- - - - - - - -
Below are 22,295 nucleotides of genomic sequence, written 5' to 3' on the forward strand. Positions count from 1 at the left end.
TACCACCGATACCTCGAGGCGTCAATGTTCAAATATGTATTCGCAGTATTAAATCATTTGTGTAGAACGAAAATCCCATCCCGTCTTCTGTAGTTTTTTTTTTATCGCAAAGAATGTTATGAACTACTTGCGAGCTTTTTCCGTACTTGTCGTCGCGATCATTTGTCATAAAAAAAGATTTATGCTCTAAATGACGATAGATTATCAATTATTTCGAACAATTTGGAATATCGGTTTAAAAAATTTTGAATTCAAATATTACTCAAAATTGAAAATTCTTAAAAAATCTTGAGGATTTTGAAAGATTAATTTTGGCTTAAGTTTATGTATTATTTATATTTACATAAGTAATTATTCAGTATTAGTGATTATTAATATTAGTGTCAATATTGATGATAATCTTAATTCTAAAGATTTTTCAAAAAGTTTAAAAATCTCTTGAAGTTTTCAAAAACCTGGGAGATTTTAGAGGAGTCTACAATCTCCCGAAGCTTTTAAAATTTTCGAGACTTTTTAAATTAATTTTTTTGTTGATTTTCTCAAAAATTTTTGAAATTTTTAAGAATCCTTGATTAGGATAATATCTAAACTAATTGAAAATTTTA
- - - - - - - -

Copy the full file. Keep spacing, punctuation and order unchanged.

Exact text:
Below are 22,295 nucleotides of genomic sequence, written 5' to 3' on the forward strand. Positions count from 1 at the left end.
TACCACCGATACCTCGAGGCGTCAATGTTCAAATATGTATTCGCAGTATTAAATCATTTGTGTAGAACGAAAATCCCATCCCGTCTTCTGTAGTTTTTTTTTTATCGCAAAGAATGTTATGAACTACTTGCGAGCTTTTTCCGTACTTGTCGTCGCGATCATTTGTCATAAAAAAAGATTTATGCTCTAAATGACGATAGATTATCAATTATTTCGAACAATTTGGAATATCGGTTTAAAAAATTTTGAATTCAAATATTACTCAAAATTGAAAATTCTTAAAAAATCTTGAGGATTTTGAAAGATTAATTTTGGCTTAAGTTTATGTATTATTTATATTTACATAAGTAATTATTCAGTATTAGTGATTATTAATATTAGTGTCAATATTGATGATAATCTTAATTCTAAAGATTTTTCAAAAAGTTTAAAAATCTCTTGAAGTTTTCAAAAACCTGGGAGATTTTAGAGGAGTCTACAATCTCCCGAAGCTTTTAAAATTTTCGAGACTTTTTAAATTAATTTTTTTGTTGATTTTCTCAAAAATTTTTGAAATTTTTAAGAATCCTTGATTAGGATAATATCTAAACTAATTGAAAATTTTA